The appellant was convicted on six counts of stealing and on a further count of stealing a cheque.
The appellant was the Permanent Secretary of the Ministry of Tourism and Wild Life and an ex officio chairman of the Central Committee of the Fishermen’s Loan Scheme. He had been given some imprest but failed to account for it. An imprest is a sum of money advanced to a person for a particular purpose.
Over a period of 11 months, the accused drew a total of Shs. 76,500/- from the imprest account of a Loan Scheme.
He was charged with theft buy servant and his defense was that he had no intention to defraud treasury of the money and he intended to account for it.He alleged that he had lawfully distributed some of the monies and that he kept the remaining balance in his custody with the intention of paying it back.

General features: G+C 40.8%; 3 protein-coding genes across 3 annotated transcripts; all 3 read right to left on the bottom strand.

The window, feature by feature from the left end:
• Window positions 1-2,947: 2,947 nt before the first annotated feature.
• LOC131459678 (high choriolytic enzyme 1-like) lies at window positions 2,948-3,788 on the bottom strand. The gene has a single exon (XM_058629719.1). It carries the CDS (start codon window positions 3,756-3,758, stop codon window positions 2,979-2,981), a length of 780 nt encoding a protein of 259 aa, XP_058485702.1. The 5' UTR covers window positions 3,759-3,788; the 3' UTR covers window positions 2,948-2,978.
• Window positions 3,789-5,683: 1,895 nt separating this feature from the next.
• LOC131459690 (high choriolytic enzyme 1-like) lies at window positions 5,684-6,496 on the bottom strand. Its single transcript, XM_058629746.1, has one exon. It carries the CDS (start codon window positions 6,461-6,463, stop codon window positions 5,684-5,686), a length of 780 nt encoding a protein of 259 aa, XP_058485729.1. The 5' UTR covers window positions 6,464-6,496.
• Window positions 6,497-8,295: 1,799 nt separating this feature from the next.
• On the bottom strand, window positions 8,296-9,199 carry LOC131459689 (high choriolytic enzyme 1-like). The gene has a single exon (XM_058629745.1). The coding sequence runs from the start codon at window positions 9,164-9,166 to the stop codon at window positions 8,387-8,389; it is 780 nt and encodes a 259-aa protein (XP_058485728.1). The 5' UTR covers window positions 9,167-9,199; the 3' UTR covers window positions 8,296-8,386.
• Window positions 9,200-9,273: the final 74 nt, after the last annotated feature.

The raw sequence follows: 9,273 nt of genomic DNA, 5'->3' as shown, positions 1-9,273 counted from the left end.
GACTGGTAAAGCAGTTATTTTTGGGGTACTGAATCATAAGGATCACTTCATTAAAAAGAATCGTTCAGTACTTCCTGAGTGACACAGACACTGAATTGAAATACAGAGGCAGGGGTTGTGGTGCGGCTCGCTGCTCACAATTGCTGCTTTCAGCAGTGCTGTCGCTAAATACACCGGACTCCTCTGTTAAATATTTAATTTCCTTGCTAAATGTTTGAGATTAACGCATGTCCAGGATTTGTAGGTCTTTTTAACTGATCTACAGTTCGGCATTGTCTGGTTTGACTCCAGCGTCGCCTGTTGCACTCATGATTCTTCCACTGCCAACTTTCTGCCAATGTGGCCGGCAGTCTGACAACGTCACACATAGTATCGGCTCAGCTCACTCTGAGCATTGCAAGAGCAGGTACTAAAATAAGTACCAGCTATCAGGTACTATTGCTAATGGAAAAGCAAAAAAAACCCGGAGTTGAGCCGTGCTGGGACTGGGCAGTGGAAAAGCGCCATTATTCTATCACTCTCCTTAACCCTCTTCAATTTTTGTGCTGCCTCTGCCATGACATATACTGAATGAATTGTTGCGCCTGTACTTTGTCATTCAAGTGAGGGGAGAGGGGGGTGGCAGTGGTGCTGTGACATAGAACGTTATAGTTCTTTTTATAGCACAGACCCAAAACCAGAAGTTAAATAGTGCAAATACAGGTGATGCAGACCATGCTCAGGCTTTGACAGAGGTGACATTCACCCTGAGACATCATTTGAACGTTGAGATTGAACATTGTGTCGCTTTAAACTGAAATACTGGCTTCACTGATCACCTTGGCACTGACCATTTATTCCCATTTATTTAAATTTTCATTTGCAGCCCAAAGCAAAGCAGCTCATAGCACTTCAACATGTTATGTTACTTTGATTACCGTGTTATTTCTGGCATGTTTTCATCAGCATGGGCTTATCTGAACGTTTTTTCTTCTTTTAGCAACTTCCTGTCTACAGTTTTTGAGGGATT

The prosecution relied on Section 268(2(e) of the Penal Code and in particular on subs. 2 which provides “the fraudulent intent to steal exists in the case of money where there is an intent to use it at the will of the person who takes or converts it although he may intend afterwards to repay the amount to the owner.”
The prosecution also adduced evidence of 6 previous occasions when the accused had taken money from the imprest account and never accounted for it. This rebutted his defense of lack of intention because an inference of guilt could be drawn.
The question arose of whether the evidence of previous occurrences was admissible. The court held it was admissible because it rebutted his defense of lack of intention to commit the alleged theft.